the Federal Reserve Board in accordance with the same Federal court 
decision noted above, it would not appear that the Board's interpreta- 
tion permitting the above-noted activities will be affected by this le- 
view. Thus, banking institutions have made manv inroads into insur- 
ance agency activities which are not "closely related" to banking in 
most instances. Such activities have been permitted by the regulatory 
agency through administrative action which appears to be outside the 
scope of statutory authority. 

NALU would note that the Federal court case which has mandated 
the Federal Reserve Board review of various portions of its regula- 
tion affecting permissible insurance agency activities of bank holding 
companies will, in all probability, have only a minor impact on restrict- 
ing many of the currently permissible activities, llie very fact that 
litigation continues to occur more than 7 years after the passage of the 
Bank Holding Company Act Amendments of 1970 with respect to 
which insurance agency activities are proper for bank holding com- 
panies and their nonbanking subsidiaries is indicative of the fact that 
congressional action is needed in this area. 

It is our understanding that the testimony of the Independent Insur- 
ance Agents of America will provide documentation of the difficulties 
they have experienced in attempting to obtain administrative and 
judicial relief from increasing bank holding company penetration of 
many kinds of property and casualty insurance agency activities in 
apparent violation of the intent of Congress in passing the 1970 legis- 


Istion. It is the opinion of M^ALU that it is only a matter of time before 
the bank holding companies will begin to attempt similar full-scale 
entry into the life and health insurance agency business unless Cmi- 
gress adopts specific language prohibiting such activities. 

There are additional reasons why NALU feels that certain insurance 
Agency activities, including the marketing of life and health insurance, 
ought to be specifically prohibited to bank holding companies and I 
would like to take this opportunity to point out these additional 

First of all, it should be noted that while it is apparent that the sale 
of life and health insurance is not "closely related" under the current 
law or "closely and directly related" under the proposed S- 72 stand- 
ard, such is not the case, unfortunately, with sales of certain credit 
life and health insurance products. For instance, it is probable that 
the sale of credit life and health insurance, when issued in connection 
with a specific loan or other credit transaction is "closely related" to 
banking under the current law and an argument would inevitably be 
mount^ that this sale of credit life and health insurance would be 
"directly related" under the language of S. 72. 

Therefore, with respect to credit life and health insurance agency 
activities, where confusion may arise on the issue of precisely what 
nonbanking insurance agency activities are permissible, it would seem 
appropriate to designate those insurance agency activities which are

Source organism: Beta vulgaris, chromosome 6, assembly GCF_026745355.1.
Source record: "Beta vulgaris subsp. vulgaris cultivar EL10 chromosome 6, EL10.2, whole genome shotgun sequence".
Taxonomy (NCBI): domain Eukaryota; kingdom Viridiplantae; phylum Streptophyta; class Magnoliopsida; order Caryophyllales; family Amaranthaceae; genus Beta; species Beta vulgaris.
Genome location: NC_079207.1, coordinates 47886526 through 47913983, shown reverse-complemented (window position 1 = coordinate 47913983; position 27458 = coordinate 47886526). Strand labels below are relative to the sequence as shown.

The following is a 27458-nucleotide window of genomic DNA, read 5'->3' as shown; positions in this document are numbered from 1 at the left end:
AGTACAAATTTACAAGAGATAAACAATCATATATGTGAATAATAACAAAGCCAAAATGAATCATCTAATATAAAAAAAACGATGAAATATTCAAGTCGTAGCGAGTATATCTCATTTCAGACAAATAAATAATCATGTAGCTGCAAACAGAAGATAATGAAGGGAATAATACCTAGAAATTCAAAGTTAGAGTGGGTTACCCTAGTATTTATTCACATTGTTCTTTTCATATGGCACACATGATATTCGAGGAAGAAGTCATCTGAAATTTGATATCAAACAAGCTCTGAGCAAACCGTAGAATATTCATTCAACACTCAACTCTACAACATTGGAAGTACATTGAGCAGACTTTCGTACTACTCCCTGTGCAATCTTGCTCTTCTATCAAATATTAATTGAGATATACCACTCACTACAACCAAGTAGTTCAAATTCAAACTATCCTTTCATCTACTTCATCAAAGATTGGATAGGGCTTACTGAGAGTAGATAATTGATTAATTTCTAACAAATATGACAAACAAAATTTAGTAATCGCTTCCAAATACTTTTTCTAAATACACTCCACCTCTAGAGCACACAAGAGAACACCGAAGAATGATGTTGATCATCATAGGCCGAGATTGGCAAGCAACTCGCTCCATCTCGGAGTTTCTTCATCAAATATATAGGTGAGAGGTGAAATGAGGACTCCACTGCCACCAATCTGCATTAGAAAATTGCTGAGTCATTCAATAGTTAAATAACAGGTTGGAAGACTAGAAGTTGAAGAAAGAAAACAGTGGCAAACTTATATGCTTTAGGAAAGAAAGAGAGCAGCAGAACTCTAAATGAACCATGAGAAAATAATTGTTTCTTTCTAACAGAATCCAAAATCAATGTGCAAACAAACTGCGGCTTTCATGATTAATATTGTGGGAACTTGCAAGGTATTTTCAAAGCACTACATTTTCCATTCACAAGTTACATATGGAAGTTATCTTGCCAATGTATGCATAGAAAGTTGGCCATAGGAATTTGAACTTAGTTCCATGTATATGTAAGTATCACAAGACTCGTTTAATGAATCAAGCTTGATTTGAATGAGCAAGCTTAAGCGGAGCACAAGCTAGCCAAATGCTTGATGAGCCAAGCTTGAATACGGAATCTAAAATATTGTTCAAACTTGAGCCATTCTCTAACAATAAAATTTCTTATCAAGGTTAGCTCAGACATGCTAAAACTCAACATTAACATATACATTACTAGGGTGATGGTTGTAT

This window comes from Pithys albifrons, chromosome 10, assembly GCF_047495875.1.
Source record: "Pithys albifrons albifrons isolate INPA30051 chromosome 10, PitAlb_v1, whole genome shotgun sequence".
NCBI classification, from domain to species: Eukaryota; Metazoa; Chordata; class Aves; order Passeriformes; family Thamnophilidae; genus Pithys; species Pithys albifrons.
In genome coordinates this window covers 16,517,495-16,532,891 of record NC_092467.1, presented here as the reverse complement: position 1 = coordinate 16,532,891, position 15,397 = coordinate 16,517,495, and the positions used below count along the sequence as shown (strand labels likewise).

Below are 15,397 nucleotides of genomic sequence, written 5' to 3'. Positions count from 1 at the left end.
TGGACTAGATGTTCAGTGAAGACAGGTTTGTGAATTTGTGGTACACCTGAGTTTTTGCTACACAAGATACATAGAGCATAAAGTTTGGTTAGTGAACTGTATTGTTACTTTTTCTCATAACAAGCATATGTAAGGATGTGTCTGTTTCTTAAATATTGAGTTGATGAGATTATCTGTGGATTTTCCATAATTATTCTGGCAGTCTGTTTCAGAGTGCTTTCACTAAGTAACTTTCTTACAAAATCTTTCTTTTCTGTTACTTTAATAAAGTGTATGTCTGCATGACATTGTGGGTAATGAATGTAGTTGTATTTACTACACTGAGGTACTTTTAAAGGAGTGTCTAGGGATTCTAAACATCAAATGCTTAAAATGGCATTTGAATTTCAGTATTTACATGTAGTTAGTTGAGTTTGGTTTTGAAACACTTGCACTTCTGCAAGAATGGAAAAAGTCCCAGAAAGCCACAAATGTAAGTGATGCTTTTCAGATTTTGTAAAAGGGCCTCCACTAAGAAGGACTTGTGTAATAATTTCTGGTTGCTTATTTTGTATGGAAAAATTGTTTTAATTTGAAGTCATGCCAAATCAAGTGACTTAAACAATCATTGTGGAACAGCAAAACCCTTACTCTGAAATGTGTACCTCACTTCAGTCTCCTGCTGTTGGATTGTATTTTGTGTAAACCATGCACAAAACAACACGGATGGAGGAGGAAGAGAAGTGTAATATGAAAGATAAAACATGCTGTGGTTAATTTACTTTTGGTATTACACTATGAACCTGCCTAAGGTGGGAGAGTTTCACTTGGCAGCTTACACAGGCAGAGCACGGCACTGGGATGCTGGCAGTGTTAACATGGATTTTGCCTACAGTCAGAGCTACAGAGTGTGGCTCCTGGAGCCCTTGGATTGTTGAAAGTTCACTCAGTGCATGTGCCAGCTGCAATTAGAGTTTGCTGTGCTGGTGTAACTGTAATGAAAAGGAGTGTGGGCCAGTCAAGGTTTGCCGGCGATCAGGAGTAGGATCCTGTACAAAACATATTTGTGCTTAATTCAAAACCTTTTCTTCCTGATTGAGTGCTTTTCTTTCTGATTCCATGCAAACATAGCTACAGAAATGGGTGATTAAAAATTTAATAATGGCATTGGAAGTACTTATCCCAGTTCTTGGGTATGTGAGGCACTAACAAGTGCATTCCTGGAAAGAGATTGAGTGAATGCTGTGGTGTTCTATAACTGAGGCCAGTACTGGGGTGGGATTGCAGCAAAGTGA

not "closely and directly related" or, conversely, provide a listing of 
the only insurance agency activities, if any, which would be permissible 
under S. 72. Such action would be helpful in providing clarification 
to the regulatory agency regarding congressional intent on arguably 
directly related credit insurance activities. Parenthetically, I would 
note that even though credit life and health insurance may be 
considered directly related to banking, NALU is opposed to the under- 
taking by banking institutions of any type of insurance age ncy activ- 
ity, including the sale of credit life and health insurance. We applaud 
the congressional finding in this bill that "banking holding companies 
have eirtended their services into product markets beyond those di- 
rectly related to banking in offering insurance agency and underwrit- 
ing services." Bearing importantly on NALU's feeling that prohibited 
insurance agency activities should be specifically listed in the bill is 
the deplorable track record of bank institutions in the field of mai^et- 
ing credit life and health insurance. 

In this regard a recent development by a Federal Government regu- 
latory agency would appear to provide implicit recognition of the 
dangers associated with permittmg banking institutions to engage 
in credit life activities. On Septemwr 23, 1977, the Comptroller of the 
Currency issued a final regulation designed to prohibit the distribu- 
tion of credit life insurance income to employees, officers and direc- 
tors of a national bank and to individual stockholders owning more 
than 5 percent of a national bank's shares. The admitted purpose of the 
r^pilation was stated as being to curb self-dealing in the sale of credit 
lin insurance by national banK insiders. 

Kssentially, the regulation was issued to insure that credit life in- 
surance income derived through bank auspices would accrue to the 
shareholders of the bank rather than to the benefit of individuals asso- 
ciated with the bank. However, the regulation was premised on sev- 



eral considerations which are particularly relevant to the deliberations 
oi this committee in connection with S. 72. XALU feels that the Comp- 
troller of the Currency accurately set forth the problems associated 
with permitting credit life insurance to be sold by bank employees 
when this regulation was issued and the only argument N" ALU would 
have with the Comptroller's expressed apprehensions wonld be with 
respect to the solution of the problem. 

The Comptroller first addressed the problem of unsafe and unsound 
banking practices which may result from the payment to and reten- 
tion of credit life insurance commissions to bank insiders sach as loan 
officers. The Comptroller was of the opinion :